Art sales during second Butter fair at Stutz top $250,000

Butter art sale
“Father Time,” an acrylic painting by Indianapolis artist Kevin West, was acquired by the Central Indiana Community Foundation at the Butter fine art fair. (Photo provided by GangGang)

More than 5,000 people attended the second Butter fine art fair at downtown’s The Stutz, where four Indiana institutions acquired artwork to add to permanent collections.

The Labor Day weekend event organized by cultural development firm GangGang grew from its 2021 debut, where 3,400 attendees gathered and artwork sales reached $175,000.

Although artwork sales figures aren’t finalized for this year’s Butter, the fair racked up more than $250,000 in purchases through Monday, organizers said.

One of the pieces, a textile work by Ball State University alum April Bey, sold to Newfields. When exhibited at the Stutz, 1060 N. Capitol Ave., Bey’s work titled “Atlantican Archives: A Group of Beyonces Founded Earth” was priced at $20,000.

Works by 42 Black artists were displayed at Butter, an event that requires no fees from artists and collects no commissions on sales.

“Artists are the heroes of society,” Malina Jeffers, co-founder of GangGang and co-curator of Butter, said in a prepared statement. “It’s a dream to be able to narrate that through something so impactful and immersive like Butter. Happenings like this test new models of power in the arts industry. It’s been very exciting to watch it all unfold.”

In addition to Newfields’ purchase of Bey’s textile work, Richmond Art Museum, Eskenazi Health and Central Indiana Community Foundation acquired artwork at the event:

  • A quilt by Indianapolis native Julian Jamaal Jones (Richmond Art Museum).
  • A painting by Indianapolis native Amber Zuri (CICF).
  • A painting by IUPUI alum Kevin West (CICF).
  • Three paintings by Terre Haute native Courtland Blade (two by Eskenazi Health, one by CICF).
  • A painting by IUPUI alum Matthew Cooper (Eskenazi Health).

Overall, collectors spent $164,755 for 83 artworks by Indiana-based artists and $85,250 for 26 pieces by national artists.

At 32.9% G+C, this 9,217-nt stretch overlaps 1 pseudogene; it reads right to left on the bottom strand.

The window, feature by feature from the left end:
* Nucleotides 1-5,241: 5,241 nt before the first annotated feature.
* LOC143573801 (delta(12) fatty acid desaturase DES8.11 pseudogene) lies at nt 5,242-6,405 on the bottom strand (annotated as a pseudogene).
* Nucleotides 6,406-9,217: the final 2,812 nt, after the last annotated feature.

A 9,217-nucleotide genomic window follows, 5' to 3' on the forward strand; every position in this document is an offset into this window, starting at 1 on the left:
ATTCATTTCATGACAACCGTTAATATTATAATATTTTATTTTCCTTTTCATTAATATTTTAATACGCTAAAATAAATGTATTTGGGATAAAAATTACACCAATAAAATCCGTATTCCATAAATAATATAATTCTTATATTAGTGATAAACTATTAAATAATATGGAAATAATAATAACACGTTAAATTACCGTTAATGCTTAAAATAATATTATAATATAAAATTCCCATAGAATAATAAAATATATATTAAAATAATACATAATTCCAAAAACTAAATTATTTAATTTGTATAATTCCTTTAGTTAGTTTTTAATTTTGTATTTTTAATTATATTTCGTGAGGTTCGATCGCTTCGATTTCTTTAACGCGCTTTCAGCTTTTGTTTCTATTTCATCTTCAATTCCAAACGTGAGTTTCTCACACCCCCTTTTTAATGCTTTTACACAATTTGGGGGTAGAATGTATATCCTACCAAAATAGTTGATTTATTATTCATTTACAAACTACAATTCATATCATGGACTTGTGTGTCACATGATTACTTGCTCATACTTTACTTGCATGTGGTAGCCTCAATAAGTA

U.S. Rep. Andre Carson, D-Indianapolis, spoke publicly during Butter’s preview night on Thursday, saying he invited Jeffers and GangGang co-founder Alan Bacon to an upcoming hip-hop and politics conference in Washington, D.C.

GangGang, founded in 2020, generates operational funds through Butter ticket sales and merchandise sales. General admission tickets were priced at $35 for Friday through Sunday at Butter. Tickets for Thursday’s preview night were $175.

The organization has a goal of raising $500,000 by the end of 2022. To donate, visit ganggangculture.com.

The curatorial team of Butter included Jeffers, Bacon, Braydee Euliss, formerly the executive director of bygone museum Indianapolis Contemporary, and Sarah Urist Green, host of PBS Digital series “The Art Assignment.”

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2 thoughts on “Art sales during second Butter fair at Stutz top $250,000

  1. As long as your skin is the right color, you may benefit from GangGang.

    “Culture” is GangGangs way of saying skin color. And ‘reparations’ are the focus of their efforts according to the website.

    What percentage of America believes reparations are a good idea? It is clear the IBJ thinks discrimination on the basis of skin color is a good thing.

  2. I love Butter (both the event and the dairy product)! The space was filled with gorgeous artwork, great music, and community. I especially liked being able to read about the artists and their work.

    I’m looking forward to next year – bravo!

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